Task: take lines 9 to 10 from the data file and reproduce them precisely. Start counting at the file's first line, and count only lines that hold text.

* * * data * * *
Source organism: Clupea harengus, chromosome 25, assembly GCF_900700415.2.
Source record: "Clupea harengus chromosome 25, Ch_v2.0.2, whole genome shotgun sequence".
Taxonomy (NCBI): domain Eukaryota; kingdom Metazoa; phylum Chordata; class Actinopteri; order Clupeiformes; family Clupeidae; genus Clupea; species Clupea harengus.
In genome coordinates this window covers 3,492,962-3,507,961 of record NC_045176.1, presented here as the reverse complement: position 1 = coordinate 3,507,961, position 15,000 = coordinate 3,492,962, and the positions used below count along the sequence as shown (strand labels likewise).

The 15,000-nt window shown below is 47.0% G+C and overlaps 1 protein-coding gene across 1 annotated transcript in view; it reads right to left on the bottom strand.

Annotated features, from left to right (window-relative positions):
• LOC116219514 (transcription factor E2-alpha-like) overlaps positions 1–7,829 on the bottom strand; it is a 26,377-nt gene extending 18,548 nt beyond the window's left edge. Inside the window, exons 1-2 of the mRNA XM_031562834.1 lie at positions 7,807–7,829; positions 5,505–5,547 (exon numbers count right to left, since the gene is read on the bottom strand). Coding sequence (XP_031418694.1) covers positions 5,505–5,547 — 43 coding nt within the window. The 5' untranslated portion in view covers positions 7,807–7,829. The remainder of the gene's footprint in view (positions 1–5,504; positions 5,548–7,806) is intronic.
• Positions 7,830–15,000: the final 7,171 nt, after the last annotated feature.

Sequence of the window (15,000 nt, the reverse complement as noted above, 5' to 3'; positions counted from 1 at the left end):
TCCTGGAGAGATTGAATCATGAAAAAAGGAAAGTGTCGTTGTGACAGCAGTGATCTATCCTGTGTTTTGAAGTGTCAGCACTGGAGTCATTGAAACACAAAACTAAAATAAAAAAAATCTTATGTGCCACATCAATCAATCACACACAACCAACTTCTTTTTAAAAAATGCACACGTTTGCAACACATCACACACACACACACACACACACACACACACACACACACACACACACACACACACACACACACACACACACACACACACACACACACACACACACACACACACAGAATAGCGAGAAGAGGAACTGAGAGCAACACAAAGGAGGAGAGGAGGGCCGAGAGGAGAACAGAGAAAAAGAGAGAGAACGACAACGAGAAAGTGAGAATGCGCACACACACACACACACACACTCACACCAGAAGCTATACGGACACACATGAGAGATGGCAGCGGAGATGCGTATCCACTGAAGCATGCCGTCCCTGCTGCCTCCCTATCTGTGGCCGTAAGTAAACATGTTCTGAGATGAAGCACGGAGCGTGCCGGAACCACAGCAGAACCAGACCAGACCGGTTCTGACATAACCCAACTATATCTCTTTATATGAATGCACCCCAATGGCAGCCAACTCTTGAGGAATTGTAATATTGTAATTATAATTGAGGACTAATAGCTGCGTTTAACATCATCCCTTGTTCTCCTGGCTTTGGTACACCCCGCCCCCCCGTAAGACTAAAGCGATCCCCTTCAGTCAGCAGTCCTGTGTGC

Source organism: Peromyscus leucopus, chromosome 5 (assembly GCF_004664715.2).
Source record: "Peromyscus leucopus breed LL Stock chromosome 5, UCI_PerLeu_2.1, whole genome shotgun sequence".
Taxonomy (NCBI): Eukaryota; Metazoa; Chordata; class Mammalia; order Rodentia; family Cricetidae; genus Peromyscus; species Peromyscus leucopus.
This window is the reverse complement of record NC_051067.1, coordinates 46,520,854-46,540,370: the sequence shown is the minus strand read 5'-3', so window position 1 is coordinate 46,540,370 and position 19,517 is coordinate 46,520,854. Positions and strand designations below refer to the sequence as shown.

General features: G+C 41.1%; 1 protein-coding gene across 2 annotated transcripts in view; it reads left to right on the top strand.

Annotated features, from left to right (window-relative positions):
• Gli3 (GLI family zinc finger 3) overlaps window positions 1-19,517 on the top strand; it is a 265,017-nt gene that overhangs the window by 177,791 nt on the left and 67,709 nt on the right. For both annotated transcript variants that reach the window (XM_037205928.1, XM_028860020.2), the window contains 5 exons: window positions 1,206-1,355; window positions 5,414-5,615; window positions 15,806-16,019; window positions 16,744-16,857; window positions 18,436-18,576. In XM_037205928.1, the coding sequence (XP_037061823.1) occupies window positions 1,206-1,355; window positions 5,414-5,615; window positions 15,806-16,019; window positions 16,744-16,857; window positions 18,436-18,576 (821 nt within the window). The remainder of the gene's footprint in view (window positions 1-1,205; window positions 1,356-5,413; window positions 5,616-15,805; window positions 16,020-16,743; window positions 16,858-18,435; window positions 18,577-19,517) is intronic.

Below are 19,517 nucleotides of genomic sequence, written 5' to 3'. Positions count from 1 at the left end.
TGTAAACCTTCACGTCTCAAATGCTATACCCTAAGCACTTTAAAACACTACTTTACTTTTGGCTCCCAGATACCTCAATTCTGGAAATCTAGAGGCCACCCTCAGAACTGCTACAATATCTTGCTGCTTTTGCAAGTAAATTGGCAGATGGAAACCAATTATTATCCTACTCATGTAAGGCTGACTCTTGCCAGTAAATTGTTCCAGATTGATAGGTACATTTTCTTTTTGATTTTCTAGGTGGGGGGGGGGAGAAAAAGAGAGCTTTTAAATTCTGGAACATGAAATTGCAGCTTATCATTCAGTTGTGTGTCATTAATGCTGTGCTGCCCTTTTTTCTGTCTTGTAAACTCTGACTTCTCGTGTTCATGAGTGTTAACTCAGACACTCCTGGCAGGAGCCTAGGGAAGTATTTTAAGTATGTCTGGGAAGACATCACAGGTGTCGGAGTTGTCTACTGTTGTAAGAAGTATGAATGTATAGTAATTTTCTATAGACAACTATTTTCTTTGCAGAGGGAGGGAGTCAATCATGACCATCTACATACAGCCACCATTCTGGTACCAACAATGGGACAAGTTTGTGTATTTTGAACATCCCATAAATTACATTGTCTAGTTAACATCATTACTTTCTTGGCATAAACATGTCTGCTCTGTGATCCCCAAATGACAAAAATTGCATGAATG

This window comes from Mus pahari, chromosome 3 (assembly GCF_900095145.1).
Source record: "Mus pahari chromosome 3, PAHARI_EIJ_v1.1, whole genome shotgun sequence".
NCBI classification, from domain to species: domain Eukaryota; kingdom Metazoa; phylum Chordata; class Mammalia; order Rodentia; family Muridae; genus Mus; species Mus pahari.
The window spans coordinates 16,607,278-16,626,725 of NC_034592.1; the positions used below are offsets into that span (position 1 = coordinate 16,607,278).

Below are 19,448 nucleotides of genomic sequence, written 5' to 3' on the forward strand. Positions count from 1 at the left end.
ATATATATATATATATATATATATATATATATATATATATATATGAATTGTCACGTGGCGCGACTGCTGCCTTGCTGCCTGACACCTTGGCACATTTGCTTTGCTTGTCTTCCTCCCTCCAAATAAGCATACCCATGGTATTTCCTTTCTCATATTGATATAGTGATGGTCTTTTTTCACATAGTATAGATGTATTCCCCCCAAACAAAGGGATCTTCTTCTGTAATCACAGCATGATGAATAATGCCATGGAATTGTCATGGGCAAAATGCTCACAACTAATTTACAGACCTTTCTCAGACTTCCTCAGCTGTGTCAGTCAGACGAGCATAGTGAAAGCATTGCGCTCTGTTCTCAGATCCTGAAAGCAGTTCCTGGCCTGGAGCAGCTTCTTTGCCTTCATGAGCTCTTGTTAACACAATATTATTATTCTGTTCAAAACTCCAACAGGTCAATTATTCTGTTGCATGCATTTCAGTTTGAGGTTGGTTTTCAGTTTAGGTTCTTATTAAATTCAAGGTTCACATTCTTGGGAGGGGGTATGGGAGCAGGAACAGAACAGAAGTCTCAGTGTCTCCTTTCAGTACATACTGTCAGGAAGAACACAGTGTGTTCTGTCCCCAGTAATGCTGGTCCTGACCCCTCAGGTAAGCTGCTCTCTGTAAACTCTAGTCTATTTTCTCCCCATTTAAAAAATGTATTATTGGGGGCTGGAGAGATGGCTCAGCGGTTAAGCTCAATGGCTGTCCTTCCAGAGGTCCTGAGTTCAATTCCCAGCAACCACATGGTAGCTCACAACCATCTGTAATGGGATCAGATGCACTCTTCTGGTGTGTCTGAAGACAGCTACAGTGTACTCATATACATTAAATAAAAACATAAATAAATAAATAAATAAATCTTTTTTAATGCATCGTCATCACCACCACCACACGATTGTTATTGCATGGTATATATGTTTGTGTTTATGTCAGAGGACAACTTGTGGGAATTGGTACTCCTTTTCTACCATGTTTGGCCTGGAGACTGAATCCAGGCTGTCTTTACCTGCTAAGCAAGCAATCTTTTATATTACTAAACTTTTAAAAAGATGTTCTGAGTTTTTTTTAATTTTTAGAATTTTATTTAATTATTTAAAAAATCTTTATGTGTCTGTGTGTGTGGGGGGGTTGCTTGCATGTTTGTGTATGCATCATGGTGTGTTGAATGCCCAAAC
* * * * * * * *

Sequence of the window (15,000 nt, the reverse complement as noted above, 5' to 3'; positions counted from 1 at the left end):
TCCTGGAGAGATTGAATCATGAAAAAAGGAAAGTGTCGTTGTGACAGCAGTGATCTATCCTGTGTTTTGAAGTGTCAGCACTGGAGTCATTGAAACACAAAACTAAAATAAAAAAAATCTTATGTGCCACATCAATCAATCACACACAACCAACTTCTTTTTAAAAAATGCACACGTTTGCAACACATCACACACACACACACACACACACACACACACACACACACACACACACACACACACACACACACACACACACACACACACACACACACACACACACACACACACAGAATAGCGAGAAGAGGAACTGAGAGCAACACAAAGGAGGAGAGGAGGGCCGAGAGGAGAACAGAGAAAAAGAGAGAGAACGACAACGAGAAAGTGAGAATGCGCACACACACACACACACACACTCACACCAGAAGCTATACGGACACACATGAGAGATGGCAGCGGAGATGCGTATCCACTGAAGCATGCCGTCCCTGCTGCCTCCCTATCTGTGGCCGTAAGTAAACATGTTCTGAGATGAAGCACGGAGCGTGCCGGAACCACAGCAGAACCAGACCAGACCGGTTCTGACATAACCCAACTATATCTCTTTATATGAATGCACCCCAATGGCAGCCAACTCTTGAGGAATTGTAATATTGTAATTATAATTGAGGACTAATAGCTGCGTTTAACATCATCCCTTGTTCTCCTGGCTTTGGTACACCCCGCCCCCCCGTAAGACTAAAGCGATCCCCTTCAGTCAGCAGTCCTGTGTGC